AWelcome to the cover of Day Three of the Fourth Ashes Test which, holding one particular straw, will last at least longer than the seven sessions of the Third Test. I finished this morning’s tea stint with Australia on 321 for six after England lost control in the final three overs before the break after playing so well to ward off Steve Smith, Cameron Green and Alex Carey. Alas, England bowling allowed Australia to let off steam up the hill and into the distance – at 416 for eight declared but survived, under a millimeter when Mitchell Starc knocked out Zak Crawley only for England’s first match to be pardoned by the non-appeal of the ball.
England therefore take back the 13 without a wicket and if you want to know why England have not won a test in Australia in their previous 13 attempts dating back to Gabba in 2013, this first stand is their second highest in the series. and, of their 26 first-window partnerships completed in their previous 13 tests in Australia, this is their 11th highest. You can’t build anything substantial on such shallow foundations or travel very far by flying by the seat of your pants.
It’s easy to succumb to pessimism, but in the spirit of today’s Mardi Gras at the Pink Test to benefit the McGrath Foundation and all of its transformative work on behalf of families living with breast cancer, I will try to stay positive. England’s stick has failed throughout the series except for two decent partnerships between Dawid Malan and Joe Root. Four hundred and sixteen is an Everest, and they should banish the magnitude of their task from their minds, focusing instead on small, achievable objects. Try to hit 25 for the first wicket, then beyond that aim for an attainable but respectable base camp of 100 for two. See if you can double it to 200 for four. Can anyone other than No3 and No4 reach half a century? Can the two fit drummers start. of their three-digit 80s. How many overs can bowlers get before Hobart? Can a referee appeal verdict when Australia bowling go England’s way for once? (OK, pushing with that one, I admit).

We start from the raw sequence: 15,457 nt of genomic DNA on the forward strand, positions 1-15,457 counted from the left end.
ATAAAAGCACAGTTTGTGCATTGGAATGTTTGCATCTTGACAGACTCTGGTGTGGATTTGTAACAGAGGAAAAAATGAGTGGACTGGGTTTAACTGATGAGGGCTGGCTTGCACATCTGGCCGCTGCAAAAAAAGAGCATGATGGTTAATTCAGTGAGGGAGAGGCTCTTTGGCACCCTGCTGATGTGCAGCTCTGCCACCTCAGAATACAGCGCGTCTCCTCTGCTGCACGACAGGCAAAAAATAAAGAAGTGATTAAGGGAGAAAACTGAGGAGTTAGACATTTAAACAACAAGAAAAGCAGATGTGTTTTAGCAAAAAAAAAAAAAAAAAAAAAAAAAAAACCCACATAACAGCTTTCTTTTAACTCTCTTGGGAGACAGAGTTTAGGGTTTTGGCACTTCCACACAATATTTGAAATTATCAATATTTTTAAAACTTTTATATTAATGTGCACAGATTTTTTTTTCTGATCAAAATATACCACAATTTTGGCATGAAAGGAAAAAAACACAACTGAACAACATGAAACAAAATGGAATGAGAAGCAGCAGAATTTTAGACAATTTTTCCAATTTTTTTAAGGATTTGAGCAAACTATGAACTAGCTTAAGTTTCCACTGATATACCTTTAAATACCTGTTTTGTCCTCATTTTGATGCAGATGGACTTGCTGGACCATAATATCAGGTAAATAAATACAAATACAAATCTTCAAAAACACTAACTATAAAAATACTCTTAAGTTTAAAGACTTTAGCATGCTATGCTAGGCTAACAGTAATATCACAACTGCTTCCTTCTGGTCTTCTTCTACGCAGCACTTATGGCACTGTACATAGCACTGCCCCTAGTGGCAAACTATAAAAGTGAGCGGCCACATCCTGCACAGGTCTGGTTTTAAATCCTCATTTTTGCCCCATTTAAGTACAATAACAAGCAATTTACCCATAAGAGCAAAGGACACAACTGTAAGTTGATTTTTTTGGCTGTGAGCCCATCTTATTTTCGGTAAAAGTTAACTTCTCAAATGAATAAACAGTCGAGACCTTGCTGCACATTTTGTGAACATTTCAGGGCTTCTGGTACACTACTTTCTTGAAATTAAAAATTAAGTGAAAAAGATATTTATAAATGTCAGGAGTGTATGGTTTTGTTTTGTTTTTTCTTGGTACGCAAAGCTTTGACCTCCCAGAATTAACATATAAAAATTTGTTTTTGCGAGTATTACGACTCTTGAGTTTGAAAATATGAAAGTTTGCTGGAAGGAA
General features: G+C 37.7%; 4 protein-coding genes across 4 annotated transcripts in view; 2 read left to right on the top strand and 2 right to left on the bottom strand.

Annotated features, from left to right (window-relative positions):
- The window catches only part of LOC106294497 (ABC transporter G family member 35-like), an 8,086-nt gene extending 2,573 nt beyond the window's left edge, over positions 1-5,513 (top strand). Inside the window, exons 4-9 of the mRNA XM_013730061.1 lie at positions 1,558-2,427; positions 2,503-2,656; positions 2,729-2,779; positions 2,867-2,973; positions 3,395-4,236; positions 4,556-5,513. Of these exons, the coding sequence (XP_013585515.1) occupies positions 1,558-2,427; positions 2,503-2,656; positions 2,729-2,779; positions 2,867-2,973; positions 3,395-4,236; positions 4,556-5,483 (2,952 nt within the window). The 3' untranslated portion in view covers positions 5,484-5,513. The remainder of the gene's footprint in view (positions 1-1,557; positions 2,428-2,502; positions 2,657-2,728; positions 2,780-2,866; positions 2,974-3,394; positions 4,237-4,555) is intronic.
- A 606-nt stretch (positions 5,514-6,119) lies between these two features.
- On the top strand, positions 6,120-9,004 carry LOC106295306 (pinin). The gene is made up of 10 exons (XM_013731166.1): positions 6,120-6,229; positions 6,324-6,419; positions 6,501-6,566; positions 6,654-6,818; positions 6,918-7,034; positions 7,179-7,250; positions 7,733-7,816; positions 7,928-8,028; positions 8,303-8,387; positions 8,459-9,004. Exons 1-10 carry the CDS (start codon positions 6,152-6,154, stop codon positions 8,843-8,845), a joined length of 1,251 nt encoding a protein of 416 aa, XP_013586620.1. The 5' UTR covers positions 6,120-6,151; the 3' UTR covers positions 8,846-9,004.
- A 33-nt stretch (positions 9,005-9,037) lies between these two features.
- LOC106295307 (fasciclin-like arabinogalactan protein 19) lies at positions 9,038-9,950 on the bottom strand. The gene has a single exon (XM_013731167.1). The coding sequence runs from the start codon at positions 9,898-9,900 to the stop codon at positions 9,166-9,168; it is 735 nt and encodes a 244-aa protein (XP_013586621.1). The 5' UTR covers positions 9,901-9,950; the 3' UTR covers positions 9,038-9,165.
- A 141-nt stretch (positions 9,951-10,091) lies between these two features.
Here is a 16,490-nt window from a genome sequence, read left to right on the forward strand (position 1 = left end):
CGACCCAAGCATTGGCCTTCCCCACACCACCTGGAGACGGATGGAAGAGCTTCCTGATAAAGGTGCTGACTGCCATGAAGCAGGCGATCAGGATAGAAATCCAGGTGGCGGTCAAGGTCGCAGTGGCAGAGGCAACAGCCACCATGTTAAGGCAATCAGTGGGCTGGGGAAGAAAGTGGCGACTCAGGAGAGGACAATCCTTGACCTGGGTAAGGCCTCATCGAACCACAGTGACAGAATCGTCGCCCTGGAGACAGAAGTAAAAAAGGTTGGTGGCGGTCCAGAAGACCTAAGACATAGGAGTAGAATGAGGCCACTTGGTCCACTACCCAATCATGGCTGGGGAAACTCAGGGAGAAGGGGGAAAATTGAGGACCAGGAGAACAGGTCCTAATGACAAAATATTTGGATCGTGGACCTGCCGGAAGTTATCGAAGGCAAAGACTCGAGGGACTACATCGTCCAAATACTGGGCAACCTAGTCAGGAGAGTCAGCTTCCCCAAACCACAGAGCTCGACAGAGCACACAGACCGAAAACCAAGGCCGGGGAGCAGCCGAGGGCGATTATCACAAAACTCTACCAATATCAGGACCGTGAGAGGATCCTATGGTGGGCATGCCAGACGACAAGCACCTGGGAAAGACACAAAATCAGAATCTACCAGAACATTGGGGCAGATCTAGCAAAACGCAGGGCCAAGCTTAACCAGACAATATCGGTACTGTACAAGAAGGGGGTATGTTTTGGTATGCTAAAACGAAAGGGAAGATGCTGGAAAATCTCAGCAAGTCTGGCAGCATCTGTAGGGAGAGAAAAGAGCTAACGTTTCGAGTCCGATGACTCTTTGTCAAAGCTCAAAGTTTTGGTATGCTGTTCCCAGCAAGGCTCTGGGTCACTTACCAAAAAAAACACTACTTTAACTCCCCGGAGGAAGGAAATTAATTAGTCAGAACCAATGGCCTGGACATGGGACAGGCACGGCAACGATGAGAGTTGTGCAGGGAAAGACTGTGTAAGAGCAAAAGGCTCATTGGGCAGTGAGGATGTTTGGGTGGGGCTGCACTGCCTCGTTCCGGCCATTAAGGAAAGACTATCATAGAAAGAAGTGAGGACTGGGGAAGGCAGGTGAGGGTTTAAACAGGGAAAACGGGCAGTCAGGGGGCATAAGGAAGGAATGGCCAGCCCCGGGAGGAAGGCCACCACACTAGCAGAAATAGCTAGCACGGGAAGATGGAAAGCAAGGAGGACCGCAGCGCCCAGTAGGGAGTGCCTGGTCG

There is still plenty to play even if defeat seems inevitable on this ground against Janus. It is not a question of raging against the extinction of the light but of showing that they know how to play. There are all kinds of mitigating reasons for their poor performance on this tour, but I know some of them are pretty good. What a godsend for this long day of overnight travel if a few of them could show a generation of the Australian public that they are not fools.
And the rain can also be their friend if they can dig. The forecast from the Australian Bureau of Meteorology gives us a 90% chance of showers, saying, “Cloudy. Very high probability of showers. The likelihood of a thunderstorm, possibly violent. Winds northeast 30 to 45 km / h. “